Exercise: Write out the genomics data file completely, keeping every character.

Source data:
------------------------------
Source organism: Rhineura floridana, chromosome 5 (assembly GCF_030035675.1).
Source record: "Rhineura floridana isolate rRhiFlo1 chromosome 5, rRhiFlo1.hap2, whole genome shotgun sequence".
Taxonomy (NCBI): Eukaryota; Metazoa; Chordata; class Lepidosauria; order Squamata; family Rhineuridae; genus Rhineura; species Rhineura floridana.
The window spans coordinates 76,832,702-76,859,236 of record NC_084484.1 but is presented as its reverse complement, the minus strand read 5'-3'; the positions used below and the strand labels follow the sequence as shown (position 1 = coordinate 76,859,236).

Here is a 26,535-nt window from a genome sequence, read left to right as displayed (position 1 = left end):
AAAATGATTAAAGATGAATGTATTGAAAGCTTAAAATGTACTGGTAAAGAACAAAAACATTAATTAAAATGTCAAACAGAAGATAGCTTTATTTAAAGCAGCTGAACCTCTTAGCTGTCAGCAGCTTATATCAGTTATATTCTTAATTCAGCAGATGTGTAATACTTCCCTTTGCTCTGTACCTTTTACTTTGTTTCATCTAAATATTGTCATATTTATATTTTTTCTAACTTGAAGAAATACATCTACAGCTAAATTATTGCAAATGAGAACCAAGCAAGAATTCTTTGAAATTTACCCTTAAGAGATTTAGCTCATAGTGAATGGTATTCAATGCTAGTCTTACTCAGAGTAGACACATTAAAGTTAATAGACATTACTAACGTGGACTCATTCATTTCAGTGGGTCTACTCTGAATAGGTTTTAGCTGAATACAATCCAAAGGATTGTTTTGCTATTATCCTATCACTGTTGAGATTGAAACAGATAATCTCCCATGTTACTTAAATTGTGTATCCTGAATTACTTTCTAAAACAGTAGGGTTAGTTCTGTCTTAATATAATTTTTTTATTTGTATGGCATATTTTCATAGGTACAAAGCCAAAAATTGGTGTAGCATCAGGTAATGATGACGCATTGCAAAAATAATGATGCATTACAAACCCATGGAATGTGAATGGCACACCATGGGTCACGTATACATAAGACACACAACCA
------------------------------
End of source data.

Source organism: Rhineura floridana, chromosome 5 (assembly GCF_030035675.1).
Source record: "Rhineura floridana isolate rRhiFlo1 chromosome 5, rRhiFlo1.hap2, whole genome shotgun sequence".
Taxonomy (NCBI): Eukaryota; Metazoa; Chordata; class Lepidosauria; order Squamata; family Rhineuridae; genus Rhineura; species Rhineura floridana.
The window spans coordinates 76,832,702-76,859,236 of record NC_084484.1 but is presented as its reverse complement, the minus strand read 5'-3'; the positions used below and the strand labels follow the sequence as shown (position 1 = coordinate 76,859,236).

Here is a 26,535-nt window from a genome sequence, read left to right as displayed (position 1 = left end):
AAAATGATTAAAGATGAATGTATTGAAAGCTTAAAATGTACTGGTAAAGAACAAAAACATTAATTAAAATGTCAAACAGAAGATAGCTTTATTTAAAGCAGCTGAACCTCTTAGCTGTCAGCAGCTTATATCAGTTATATTCTTAATTCAGCAGATGTGTAATACTTCCCTTTGCTCTGTACCTTTTACTTTGTTTCATCTAAATATTGTCATATTTATATTTTTTCTAACTTGAAGAAATACATCTACAGCTAAATTATTGCAAATGAGAACCAAGCAAGAATTCTTTGAAATTTACCCTTAAGAGATTTAGCTCATAGTGAATGGTATTCAATGCTAGTCTTACTCAGAGTAGACACATTAAAGTTAATAGACATTACTAACGTGGACTCATTCATTTCAGTGGGTCTACTCTGAATAGGTTTTAGCTGAATACAATCCAAAGGATTGTTTTGCTATTATCCTATCACTGTTGAGATTGAAACAGATAATCTCCCATGTTACTTAAATTGTGTATCCTGAATTACTTTCTAAAACAGTAGGGTTAGTTCTGTCTTAATATAATTTTTTTATTTGTATGGCATATTTTCATAGGTACAAAGCCAAAAATTGGTGTAGCATCAGGTAATGATGACGCATTGCAAAAATAATGATGCATTACAAACCCATGGAATGTGAATGGCACACCATGGGTCACGTATACATAAGACACACAACCA